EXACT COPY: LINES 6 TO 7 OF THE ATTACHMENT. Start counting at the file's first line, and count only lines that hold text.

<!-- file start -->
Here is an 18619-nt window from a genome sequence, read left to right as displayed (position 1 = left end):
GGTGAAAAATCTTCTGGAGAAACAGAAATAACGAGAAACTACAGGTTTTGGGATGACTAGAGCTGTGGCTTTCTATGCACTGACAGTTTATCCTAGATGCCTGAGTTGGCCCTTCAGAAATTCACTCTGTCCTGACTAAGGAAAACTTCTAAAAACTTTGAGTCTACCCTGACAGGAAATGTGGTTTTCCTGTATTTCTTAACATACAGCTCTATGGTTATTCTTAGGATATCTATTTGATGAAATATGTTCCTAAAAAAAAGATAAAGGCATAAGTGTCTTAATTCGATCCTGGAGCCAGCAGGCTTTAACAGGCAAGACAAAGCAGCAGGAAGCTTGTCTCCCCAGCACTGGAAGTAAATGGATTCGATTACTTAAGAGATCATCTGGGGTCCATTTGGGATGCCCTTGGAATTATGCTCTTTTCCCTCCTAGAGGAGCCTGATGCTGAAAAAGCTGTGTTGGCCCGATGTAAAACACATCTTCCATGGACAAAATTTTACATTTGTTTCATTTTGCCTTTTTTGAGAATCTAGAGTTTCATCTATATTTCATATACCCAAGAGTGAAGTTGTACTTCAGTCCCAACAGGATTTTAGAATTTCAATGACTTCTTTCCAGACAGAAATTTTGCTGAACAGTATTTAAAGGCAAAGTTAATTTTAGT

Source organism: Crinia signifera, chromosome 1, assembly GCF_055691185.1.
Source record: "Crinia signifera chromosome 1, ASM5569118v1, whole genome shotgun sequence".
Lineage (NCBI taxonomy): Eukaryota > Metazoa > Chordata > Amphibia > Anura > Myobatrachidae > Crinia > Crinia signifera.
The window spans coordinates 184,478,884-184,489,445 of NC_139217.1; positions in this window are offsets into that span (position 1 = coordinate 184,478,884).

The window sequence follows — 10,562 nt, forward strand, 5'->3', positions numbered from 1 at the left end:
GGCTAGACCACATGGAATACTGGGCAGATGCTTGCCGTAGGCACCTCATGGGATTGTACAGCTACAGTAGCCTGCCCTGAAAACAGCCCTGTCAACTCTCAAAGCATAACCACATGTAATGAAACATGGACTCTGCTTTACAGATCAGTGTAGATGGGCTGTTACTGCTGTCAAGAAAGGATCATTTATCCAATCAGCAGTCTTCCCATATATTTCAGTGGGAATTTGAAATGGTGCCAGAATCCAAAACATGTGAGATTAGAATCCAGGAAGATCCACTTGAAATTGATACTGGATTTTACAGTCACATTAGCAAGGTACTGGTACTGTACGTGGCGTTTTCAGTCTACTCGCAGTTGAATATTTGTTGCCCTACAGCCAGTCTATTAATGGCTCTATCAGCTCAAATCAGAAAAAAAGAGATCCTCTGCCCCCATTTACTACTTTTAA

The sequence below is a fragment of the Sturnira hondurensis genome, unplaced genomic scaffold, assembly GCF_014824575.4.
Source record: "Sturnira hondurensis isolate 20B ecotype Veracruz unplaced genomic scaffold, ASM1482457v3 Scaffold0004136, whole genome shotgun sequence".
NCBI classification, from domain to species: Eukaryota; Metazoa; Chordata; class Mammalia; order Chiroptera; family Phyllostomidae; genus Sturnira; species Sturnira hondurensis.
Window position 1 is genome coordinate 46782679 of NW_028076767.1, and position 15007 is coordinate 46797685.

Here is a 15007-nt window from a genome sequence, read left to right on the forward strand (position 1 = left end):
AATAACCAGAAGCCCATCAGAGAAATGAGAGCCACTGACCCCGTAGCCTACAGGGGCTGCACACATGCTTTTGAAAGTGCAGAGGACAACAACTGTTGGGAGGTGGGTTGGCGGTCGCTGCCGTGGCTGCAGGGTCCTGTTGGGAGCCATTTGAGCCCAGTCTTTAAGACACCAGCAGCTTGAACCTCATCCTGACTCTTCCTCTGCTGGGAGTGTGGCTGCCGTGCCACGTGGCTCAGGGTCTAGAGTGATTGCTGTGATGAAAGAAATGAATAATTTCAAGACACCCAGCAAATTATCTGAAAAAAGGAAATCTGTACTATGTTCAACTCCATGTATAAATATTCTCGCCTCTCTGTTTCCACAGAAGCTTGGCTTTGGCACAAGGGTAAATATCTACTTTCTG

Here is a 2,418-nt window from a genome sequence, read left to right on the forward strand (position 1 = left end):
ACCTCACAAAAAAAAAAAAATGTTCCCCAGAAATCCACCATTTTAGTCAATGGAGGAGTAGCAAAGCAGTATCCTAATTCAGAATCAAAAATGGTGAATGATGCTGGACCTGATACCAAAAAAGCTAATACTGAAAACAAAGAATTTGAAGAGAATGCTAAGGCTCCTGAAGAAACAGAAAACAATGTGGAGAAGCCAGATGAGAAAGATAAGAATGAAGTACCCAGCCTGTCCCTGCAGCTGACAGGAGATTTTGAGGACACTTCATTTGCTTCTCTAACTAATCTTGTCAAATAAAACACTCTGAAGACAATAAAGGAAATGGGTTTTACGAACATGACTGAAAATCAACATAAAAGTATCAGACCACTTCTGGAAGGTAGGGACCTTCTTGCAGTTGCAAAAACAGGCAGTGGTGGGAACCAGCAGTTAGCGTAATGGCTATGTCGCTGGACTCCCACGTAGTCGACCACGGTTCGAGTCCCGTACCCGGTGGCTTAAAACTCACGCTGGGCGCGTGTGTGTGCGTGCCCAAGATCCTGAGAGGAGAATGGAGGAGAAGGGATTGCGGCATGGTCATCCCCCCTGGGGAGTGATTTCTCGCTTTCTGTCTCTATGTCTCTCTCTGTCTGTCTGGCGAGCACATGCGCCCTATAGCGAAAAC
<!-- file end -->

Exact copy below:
The window spans coordinates 184,478,884-184,489,445 of NC_139217.1; positions in this window are offsets into that span (position 1 = coordinate 184,478,884).

The window sequence follows — 10,562 nt, forward strand, 5'->3', positions numbered from 1 at the left end: